I think there is some connectivity. There is some, something. It depends on how much.

And he didn’t stop there. Asked about the Paris climate agreement by Tomas L Friedman, Trump also seemed to row back on campaign promises.

I’m looking at it very closely, Tom. I’ll tell you what. I have an open mind to it. We’re going to look very carefully.

During a speech in May, Trump revealed for the first time his intention to pull America out of the Paris Agreement. He repeated this pledge many times in the months leading up to November and even beyond polling day.

Yet here he was, saying he had an open mind about the deal and that he would merely be examining his options (it should be noted that the outgoing Obama administration recently released a report stating that global climate goals would be missed en masse if the US pulled out of the Paris Agreement).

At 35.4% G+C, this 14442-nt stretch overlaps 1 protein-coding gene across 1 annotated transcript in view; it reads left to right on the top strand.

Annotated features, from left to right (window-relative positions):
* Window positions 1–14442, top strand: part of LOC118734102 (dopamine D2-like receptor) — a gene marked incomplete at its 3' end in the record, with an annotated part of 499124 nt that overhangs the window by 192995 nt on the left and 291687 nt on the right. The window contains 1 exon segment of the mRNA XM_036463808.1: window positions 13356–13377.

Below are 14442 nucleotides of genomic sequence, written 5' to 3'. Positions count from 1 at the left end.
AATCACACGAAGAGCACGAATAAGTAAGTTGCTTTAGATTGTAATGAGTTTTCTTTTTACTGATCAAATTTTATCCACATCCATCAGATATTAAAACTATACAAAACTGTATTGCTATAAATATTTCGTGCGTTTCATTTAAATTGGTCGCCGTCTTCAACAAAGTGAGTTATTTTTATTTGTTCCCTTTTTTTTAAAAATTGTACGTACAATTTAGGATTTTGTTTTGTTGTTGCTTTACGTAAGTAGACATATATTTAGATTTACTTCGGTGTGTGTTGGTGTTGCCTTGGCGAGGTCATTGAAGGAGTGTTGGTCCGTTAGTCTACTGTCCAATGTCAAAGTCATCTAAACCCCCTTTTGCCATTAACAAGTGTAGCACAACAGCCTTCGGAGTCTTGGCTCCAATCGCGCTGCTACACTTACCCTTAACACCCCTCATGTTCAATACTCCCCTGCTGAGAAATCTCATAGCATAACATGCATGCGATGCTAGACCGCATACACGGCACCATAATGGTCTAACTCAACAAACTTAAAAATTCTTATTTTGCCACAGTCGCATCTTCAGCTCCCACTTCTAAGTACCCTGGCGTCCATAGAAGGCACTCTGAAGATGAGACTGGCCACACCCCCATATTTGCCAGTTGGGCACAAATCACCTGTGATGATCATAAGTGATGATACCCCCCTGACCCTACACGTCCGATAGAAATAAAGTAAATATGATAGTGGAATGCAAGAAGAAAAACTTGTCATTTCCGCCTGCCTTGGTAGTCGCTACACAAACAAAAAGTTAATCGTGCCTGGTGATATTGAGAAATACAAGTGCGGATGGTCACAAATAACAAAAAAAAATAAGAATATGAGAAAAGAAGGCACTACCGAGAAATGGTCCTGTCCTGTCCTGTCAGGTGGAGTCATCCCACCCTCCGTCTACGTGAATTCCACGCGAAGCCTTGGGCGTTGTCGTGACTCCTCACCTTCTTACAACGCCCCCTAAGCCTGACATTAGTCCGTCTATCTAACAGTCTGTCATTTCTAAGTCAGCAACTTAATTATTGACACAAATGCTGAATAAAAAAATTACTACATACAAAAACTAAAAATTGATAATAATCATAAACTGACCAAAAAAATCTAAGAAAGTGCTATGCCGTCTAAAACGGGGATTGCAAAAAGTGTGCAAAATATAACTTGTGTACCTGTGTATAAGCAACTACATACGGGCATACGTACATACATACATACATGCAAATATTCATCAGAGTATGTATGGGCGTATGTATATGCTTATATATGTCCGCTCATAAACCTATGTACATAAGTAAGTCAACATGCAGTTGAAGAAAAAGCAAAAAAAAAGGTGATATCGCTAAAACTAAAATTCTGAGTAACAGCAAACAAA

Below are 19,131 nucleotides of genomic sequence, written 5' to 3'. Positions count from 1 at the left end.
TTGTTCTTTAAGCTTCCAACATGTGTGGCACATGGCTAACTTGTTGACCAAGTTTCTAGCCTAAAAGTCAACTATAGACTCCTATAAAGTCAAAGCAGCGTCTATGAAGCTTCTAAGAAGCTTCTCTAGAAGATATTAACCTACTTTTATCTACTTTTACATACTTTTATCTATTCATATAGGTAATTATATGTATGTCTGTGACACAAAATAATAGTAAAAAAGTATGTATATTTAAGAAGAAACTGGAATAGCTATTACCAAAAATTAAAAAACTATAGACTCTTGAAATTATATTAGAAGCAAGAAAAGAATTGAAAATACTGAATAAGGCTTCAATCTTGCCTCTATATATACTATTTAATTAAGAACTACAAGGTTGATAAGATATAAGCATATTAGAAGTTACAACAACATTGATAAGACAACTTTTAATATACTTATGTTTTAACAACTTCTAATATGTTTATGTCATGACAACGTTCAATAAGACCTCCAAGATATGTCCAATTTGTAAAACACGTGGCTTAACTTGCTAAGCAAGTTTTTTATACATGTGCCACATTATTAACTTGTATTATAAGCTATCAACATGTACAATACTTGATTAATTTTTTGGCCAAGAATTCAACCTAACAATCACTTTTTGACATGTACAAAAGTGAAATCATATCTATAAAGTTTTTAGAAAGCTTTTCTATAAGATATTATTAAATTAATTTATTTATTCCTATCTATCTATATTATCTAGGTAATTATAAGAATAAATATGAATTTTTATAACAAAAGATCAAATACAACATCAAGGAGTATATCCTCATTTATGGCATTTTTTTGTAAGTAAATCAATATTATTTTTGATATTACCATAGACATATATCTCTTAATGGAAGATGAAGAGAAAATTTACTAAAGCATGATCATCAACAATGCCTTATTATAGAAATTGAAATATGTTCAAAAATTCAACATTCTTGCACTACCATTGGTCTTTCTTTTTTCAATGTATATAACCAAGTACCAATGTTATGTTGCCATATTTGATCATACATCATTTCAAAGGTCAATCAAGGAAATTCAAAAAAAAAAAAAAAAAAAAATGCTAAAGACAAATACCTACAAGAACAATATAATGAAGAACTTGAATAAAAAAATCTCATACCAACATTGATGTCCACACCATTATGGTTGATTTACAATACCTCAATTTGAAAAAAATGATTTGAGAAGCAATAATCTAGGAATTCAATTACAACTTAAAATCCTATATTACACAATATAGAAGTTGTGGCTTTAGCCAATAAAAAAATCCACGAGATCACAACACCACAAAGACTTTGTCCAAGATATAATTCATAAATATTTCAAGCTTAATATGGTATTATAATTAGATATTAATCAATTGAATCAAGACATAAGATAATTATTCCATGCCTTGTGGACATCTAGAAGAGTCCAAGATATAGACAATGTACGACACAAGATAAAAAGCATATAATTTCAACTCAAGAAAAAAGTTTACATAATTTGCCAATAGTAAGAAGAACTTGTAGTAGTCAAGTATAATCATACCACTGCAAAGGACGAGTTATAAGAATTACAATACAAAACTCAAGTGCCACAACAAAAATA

Both comments elicited two distinct reactions. Firstly, confusion. Secondly, hope. Perhaps his campaign promises were simply empty rhetoric. Perhaps in office, the President-elect would display a much more mindful approach to the green agenda.

But hold on, the week wasn’t over yet.


On Wednesday, Bob Walker, a senior Trump advisor, said that all climate change research conducted by NASA would be “eliminated” as part of a crackdown on “politically correct environmental monitoring”.

Walker went on to say that there were question marks over the role that humans play in climate change and argued that this is a view “shared by half the climatologists in the world”.